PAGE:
The Joint Ventures' Blog

Skating safely

Wednesday, November 01, 2017

As a former competitive ice skater, I know firsthand how demanding the sport can be on the body. The types of injuries can be quite extensive. There can be the more obvious traumatic injuries to the knees, hands, wrists, or elbows as with falls, or there can be overuse-type injuries. What is unique to ice skating is that most of the injuries are overuse-type injuries related almost entirely to the only piece of equipment required for the sport…the skates. 


An ice skate is a tight, rigid piece of footwear that can really take a toll on a skater’s body if not adjusted properly. The size is crucial to minimize friction forces between the foot and boot, so if the boot is too tight, there are added stressors to certain points and potential areas of increased inflammation.  Conversely, the boot cannot be too loose because then the foot is able to move around too much and the skater loses stability and risks increased friction again at certain bony prominences of the foot and ankle. 


The flexibility and pliability of the boot is important to allow for shock absorption and stability. Ice skating is unique in that there is a great amount of reliance on the legs for strength and power but this strength and power is almost entirely from the hips and knees. An ice skater tends to have less strength and stability around the foot and ankle since they are relying heavily on the stability of the boot. If a boot is too flexible, the skater may not be prepared with the strength and power through the foot and ankle to make up for what the boot is not providing. The opposite could also be true. With too much rigidity through a boot, the skater’s foot and ankle are unable to move much which may force the knee and hip to do more work (that they may not be prepared to do).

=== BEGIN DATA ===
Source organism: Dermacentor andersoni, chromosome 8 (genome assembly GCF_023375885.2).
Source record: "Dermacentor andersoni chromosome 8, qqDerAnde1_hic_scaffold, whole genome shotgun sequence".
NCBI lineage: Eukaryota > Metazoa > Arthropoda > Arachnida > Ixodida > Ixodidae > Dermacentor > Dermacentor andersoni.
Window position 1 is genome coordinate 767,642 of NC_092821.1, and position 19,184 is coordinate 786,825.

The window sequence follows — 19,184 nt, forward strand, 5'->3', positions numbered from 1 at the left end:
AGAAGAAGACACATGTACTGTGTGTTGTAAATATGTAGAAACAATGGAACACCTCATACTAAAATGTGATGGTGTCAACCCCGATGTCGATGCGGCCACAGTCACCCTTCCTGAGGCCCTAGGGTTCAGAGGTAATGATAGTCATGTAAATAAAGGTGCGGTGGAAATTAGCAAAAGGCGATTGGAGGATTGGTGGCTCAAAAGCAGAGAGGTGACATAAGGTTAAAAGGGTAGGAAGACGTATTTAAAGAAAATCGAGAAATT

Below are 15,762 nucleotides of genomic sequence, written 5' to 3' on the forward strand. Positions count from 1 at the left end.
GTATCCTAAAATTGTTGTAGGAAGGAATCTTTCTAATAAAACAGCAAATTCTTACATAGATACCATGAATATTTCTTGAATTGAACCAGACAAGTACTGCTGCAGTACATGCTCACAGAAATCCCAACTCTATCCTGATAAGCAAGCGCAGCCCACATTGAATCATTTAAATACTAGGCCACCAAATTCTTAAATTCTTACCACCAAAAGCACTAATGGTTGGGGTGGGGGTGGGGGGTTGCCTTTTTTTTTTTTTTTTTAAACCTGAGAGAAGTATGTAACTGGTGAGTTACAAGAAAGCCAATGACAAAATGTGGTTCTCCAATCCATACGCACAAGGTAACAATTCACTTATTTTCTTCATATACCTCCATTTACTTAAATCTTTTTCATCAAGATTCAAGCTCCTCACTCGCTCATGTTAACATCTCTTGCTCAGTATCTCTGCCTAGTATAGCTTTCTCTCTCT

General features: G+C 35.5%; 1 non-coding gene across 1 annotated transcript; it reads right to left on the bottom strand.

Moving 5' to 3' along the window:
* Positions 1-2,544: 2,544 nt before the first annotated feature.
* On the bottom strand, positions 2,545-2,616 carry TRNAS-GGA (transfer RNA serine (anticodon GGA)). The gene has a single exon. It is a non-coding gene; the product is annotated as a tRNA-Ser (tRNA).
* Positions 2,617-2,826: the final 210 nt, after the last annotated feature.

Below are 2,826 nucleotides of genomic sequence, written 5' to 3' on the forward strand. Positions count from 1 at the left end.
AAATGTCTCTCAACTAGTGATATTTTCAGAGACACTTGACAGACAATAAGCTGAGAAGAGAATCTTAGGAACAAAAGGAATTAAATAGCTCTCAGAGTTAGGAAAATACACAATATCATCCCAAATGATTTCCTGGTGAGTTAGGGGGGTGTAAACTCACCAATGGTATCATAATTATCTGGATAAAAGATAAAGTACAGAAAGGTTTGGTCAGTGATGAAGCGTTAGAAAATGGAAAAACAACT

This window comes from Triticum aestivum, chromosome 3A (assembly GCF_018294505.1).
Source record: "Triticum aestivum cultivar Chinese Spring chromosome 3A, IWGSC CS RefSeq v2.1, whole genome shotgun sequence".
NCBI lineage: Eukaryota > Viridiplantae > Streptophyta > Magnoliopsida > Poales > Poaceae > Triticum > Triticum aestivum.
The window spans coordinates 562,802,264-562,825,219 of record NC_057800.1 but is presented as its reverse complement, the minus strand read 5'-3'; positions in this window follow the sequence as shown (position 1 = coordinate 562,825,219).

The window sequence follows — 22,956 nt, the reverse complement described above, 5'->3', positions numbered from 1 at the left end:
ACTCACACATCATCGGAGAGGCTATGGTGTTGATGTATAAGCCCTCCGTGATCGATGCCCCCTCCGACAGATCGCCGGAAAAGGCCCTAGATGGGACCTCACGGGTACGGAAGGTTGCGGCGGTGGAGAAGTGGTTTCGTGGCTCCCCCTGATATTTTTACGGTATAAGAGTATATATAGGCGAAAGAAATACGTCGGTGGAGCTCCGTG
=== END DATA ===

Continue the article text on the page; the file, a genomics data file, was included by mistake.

The only piece of equipment REQUIRED for ice skating is the skate, but this pair of skates has to be the perfect size, with impressionable leather boots and two very sharp blades in order for the ice skater to create magic on the ice through edges, spins and jumps. 

For more information on skating safely this winter, or tips on how to prevent ice skating injuries, please stop by my Kenmore Square office, or email me at

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